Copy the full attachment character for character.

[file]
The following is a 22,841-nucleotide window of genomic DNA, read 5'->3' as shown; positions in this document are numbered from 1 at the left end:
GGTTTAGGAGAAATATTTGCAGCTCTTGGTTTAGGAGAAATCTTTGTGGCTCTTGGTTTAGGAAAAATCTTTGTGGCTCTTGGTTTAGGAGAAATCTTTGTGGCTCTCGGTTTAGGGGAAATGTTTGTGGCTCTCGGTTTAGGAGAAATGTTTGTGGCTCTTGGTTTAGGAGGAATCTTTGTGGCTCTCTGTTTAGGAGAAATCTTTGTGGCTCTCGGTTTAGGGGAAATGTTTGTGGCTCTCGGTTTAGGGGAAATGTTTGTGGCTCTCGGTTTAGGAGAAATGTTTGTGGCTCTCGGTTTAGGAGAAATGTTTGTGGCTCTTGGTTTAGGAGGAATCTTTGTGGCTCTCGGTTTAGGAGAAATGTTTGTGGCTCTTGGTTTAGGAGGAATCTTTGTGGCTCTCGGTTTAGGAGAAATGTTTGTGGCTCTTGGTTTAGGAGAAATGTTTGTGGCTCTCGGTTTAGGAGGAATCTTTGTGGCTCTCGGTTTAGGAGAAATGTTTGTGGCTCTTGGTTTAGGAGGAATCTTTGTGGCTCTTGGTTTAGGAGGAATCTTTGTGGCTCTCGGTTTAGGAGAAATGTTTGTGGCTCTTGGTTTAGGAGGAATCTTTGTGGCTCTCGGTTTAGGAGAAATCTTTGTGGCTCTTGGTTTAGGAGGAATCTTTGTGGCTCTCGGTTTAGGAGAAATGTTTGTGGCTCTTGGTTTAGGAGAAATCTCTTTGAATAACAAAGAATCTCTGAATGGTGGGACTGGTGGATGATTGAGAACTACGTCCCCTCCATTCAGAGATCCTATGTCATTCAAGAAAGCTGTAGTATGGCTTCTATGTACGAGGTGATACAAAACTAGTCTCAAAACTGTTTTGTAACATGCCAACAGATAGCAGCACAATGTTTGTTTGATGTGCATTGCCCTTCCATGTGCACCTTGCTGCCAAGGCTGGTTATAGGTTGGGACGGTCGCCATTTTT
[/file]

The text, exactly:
The following is a 22,841-nucleotide window of genomic DNA, read 5'->3' as shown; positions in this document are numbered from 1 at the left end:
GGTTTAGGAGAAATATTTGCAGCTCTTGGTTTAGGAGAAATCTTTGTGGCTCTTGGTTTAGGAAAAATCTTTGTGGCTCTTGGTTTAGGAGAAATCTTTGTGGCTCTCGGTTTAGGGGAAATGTTTGTGGCTCTCGGTTTAGGAGAAATGTTTGTGGCTCTTGGTTTAGGAGGAATCTTTGTGGCTCTCTGTTTAGGAGAAATCTTTGTGGCTCTCGGTTTAGGGGAAATGTTTGTGGCTCTCGGTTTAGGGGAAATGTTTGTGGCTCTCGGTTTAGGAGAAATGTTTGTGGCTCTCGGTTTAGGAGAAATGTTTGTGGCTCTTGGTTTAGGAGGAATCTTTGTGGCTCTCGGTTTAGGAGAAATGTTTGTGGCTCTTGGTTTAGGAGGAATCTTTGTGGCTCTCGGTTTAGGAGAAATGTTTGTGGCTCTTGGTTTAGGAGAAATGTTTGTGGCTCTCGGTTTAGGAGGAATCTTTGTGGCTCTCGGTTTAGGAGAAATGTTTGTGGCTCTTGGTTTAGGAGGAATCTTTGTGGCTCTTGGTTTAGGAGGAATCTTTGTGGCTCTCGGTTTAGGAGAAATGTTTGTGGCTCTTGGTTTAGGAGGAATCTTTGTGGCTCTCGGTTTAGGAGAAATCTTTGTGGCTCTTGGTTTAGGAGGAATCTTTGTGGCTCTCGGTTTAGGAGAAATGTTTGTGGCTCTTGGTTTAGGAGAAATCTCTTTGAATAACAAAGAATCTCTGAATGGTGGGACTGGTGGATGATTGAGAACTACGTCCCCTCCATTCAGAGATCCTATGTCATTCAAGAAAGCTGTAGTATGGCTTCTATGTACGAGGTGATACAAAACTAGTCTCAAAACTGTTTTGTAACATGCCAACAGATAGCAGCACAATGTTTGTTTGATGTGCATTGCCCTTCCATGTGCACCTTGCTGCCAAGGCTGGTTATAGGTTGGGACGGTCGCCATTTTT